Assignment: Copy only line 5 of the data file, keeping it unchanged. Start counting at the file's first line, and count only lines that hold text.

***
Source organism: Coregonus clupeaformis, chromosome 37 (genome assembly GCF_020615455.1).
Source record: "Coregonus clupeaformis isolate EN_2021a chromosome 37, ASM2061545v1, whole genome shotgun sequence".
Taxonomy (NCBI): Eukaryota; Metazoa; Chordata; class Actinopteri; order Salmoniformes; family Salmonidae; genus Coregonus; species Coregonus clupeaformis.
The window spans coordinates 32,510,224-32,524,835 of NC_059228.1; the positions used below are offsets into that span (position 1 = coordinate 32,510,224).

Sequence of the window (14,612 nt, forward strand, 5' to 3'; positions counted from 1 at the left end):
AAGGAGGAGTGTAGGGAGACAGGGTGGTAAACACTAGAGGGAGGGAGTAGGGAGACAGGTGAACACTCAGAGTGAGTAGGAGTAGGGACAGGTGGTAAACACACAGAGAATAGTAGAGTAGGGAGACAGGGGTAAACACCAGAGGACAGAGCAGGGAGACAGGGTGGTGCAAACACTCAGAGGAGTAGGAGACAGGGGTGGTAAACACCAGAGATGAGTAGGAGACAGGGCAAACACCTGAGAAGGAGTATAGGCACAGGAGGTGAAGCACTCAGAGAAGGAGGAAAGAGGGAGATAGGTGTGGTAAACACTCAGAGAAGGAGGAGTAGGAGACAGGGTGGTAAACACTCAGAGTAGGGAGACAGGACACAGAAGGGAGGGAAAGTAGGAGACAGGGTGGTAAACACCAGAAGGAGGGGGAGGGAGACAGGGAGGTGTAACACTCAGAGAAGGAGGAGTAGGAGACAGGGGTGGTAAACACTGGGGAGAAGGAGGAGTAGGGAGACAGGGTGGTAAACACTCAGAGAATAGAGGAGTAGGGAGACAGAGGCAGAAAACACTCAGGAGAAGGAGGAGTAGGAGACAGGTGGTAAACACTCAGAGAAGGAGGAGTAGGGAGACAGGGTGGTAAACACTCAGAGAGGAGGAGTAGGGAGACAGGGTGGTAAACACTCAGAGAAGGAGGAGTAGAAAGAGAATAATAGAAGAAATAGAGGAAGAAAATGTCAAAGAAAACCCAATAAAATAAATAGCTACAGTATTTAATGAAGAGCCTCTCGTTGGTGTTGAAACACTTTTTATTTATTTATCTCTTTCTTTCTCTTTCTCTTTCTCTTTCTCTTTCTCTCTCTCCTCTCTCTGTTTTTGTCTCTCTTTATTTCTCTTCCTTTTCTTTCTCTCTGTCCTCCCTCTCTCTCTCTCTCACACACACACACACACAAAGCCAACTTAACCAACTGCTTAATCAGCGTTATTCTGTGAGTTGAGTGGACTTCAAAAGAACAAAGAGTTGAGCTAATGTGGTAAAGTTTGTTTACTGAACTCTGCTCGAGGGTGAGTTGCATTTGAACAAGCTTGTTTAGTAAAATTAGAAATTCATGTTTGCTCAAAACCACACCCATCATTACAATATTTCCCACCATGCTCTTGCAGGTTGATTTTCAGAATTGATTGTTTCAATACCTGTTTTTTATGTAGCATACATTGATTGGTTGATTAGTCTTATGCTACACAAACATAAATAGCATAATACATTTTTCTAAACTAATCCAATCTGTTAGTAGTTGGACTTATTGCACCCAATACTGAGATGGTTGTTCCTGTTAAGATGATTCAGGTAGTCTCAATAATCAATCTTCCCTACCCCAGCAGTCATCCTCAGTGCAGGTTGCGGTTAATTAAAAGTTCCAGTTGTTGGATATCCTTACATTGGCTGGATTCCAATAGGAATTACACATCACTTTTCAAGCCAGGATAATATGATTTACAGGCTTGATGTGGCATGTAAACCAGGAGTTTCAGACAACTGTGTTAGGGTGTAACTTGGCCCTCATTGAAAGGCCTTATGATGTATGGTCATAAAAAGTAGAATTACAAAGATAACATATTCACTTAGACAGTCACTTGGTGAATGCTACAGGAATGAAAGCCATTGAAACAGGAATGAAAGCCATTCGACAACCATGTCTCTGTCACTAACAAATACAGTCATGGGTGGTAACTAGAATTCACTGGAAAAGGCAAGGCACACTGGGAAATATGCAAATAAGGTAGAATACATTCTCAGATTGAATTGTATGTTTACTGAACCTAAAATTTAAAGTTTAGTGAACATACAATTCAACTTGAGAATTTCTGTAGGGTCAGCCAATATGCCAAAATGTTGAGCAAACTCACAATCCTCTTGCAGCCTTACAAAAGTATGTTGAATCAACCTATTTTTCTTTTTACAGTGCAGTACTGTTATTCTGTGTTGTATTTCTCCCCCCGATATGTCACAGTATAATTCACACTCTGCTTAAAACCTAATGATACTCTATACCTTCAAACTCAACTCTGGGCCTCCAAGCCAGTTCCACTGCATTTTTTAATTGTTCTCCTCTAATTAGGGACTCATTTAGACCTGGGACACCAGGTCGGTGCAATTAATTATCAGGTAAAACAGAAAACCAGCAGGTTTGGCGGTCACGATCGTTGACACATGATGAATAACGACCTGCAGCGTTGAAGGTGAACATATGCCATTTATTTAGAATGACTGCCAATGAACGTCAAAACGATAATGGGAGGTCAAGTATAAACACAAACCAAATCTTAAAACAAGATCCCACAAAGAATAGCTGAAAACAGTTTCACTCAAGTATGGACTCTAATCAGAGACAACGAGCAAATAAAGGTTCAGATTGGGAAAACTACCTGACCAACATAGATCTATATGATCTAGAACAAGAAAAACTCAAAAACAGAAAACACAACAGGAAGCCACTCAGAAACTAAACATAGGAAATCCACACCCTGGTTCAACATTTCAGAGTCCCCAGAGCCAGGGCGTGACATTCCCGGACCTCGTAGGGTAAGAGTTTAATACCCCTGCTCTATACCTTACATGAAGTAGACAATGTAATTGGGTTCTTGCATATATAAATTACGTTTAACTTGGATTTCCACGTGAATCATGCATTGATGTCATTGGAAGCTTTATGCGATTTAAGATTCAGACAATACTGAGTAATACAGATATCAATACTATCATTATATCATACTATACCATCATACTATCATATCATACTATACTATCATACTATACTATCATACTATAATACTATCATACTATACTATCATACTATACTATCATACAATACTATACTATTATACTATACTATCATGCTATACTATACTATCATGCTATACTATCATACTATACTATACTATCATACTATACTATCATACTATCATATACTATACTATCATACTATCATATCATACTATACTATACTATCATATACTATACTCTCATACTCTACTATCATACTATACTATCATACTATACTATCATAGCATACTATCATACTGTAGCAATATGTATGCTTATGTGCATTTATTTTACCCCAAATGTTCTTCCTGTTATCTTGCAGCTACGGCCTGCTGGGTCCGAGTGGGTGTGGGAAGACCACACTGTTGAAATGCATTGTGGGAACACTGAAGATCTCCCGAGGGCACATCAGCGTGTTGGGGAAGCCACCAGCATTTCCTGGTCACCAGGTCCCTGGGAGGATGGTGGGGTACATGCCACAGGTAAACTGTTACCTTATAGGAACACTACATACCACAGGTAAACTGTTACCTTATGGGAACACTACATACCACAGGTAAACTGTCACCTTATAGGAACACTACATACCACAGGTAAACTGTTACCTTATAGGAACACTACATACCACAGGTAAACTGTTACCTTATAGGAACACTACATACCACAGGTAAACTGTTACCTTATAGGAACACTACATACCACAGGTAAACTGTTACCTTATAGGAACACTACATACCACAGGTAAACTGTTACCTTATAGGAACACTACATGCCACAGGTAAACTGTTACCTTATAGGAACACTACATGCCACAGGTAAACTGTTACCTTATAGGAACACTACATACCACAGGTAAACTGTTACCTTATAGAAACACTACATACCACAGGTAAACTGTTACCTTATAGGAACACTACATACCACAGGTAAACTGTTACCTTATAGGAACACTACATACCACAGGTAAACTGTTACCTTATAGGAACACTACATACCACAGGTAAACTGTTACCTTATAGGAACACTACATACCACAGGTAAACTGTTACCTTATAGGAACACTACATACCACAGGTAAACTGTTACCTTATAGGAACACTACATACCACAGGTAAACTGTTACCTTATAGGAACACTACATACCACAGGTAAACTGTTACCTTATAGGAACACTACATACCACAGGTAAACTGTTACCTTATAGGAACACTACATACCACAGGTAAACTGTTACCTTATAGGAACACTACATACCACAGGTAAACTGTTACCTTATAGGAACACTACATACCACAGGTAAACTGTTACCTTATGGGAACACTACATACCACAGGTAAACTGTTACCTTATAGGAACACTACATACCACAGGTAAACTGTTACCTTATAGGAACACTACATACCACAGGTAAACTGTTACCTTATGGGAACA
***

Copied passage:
Sequence of the window (14,612 nt, forward strand, 5' to 3'; positions counted from 1 at the left end):